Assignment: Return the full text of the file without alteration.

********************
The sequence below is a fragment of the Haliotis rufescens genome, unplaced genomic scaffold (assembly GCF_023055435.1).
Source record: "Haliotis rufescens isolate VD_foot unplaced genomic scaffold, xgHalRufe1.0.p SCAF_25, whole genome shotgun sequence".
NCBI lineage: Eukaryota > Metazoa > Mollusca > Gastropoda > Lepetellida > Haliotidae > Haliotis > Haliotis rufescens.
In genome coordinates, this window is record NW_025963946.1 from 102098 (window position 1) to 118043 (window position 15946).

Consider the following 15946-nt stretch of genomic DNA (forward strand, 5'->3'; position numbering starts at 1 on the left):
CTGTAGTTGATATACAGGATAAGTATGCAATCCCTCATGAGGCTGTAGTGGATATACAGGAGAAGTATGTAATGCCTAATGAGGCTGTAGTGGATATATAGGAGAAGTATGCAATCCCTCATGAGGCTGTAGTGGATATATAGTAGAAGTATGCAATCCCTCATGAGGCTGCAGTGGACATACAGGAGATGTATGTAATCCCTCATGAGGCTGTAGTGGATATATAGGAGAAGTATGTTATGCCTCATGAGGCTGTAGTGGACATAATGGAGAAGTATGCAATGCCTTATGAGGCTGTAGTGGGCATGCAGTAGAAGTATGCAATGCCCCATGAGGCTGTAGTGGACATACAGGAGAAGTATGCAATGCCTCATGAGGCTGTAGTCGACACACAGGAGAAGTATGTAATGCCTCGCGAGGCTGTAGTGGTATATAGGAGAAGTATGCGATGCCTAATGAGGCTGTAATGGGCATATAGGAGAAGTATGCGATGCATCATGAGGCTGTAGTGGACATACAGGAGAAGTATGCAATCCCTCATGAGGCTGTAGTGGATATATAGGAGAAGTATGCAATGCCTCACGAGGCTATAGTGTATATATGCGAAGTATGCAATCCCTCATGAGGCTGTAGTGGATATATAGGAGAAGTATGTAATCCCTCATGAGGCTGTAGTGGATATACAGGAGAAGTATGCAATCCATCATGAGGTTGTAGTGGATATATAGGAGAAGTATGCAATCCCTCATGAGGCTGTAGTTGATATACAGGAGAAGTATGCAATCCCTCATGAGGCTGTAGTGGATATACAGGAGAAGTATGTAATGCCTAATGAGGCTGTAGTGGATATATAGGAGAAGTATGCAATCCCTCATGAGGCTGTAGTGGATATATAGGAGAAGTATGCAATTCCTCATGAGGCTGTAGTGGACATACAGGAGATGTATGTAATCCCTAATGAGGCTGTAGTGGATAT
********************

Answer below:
The sequence below is a fragment of the Haliotis rufescens genome, unplaced genomic scaffold (assembly GCF_023055435.1).
Source record: "Haliotis rufescens isolate VD_foot unplaced genomic scaffold, xgHalRufe1.0.p SCAF_25, whole genome shotgun sequence".
NCBI lineage: Eukaryota > Metazoa > Mollusca > Gastropoda > Lepetellida > Haliotidae > Haliotis > Haliotis rufescens.
In genome coordinates, this window is record NW_025963946.1 from 102098 (window position 1) to 118043 (window position 15946).

Consider the following 15946-nt stretch of genomic DNA (forward strand, 5'->3'; position numbering starts at 1 on the left):
CTGTAGTTGATATACAGGATAAGTATGCAATCCCTCATGAGGCTGTAGTGGATATACAGGAGAAGTATGTAATGCCTAATGAGGCTGTAGTGGATATATAGGAGAAGTATGCAATCCCTCATGAGGCTGTAGTGGATATATAGTAGAAGTATGCAATCCCTCATGAGGCTGCAGTGGACATACAGGAGATGTATGTAATCCCTCATGAGGCTGTAGTGGATATATAGGAGAAGTATGTTATGCCTCATGAGGCTGTAGTGGACATAATGGAGAAGTATGCAATGCCTTATGAGGCTGTAGTGGGCATGCAGTAGAAGTATGCAATGCCCCATGAGGCTGTAGTGGACATACAGGAGAAGTATGCAATGCCTCATGAGGCTGTAGTCGACACACAGGAGAAGTATGTAATGCCTCGCGAGGCTGTAGTGGTATATAGGAGAAGTATGCGATGCCTAATGAGGCTGTAATGGGCATATAGGAGAAGTATGCGATGCATCATGAGGCTGTAGTGGACATACAGGAGAAGTATGCAATCCCTCATGAGGCTGTAGTGGATATATAGGAGAAGTATGCAATGCCTCACGAGGCTATAGTGTATATATGCGAAGTATGCAATCCCTCATGAGGCTGTAGTGGATATATAGGAGAAGTATGTAATCCCTCATGAGGCTGTAGTGGATATACAGGAGAAGTATGCAATCCATCATGAGGTTGTAGTGGATATATAGGAGAAGTATGCAATCCCTCATGAGGCTGTAGTTGATATACAGGAGAAGTATGCAATCCCTCATGAGGCTGTAGTGGATATACAGGAGAAGTATGTAATGCCTAATGAGGCTGTAGTGGATATATAGGAGAAGTATGCAATCCCTCATGAGGCTGTAGTGGATATATAGGAGAAGTATGCAATTCCTCATGAGGCTGTAGTGGACATACAGGAGATGTATGTAATCCCTAATGAGGCTGTAGTGGATAT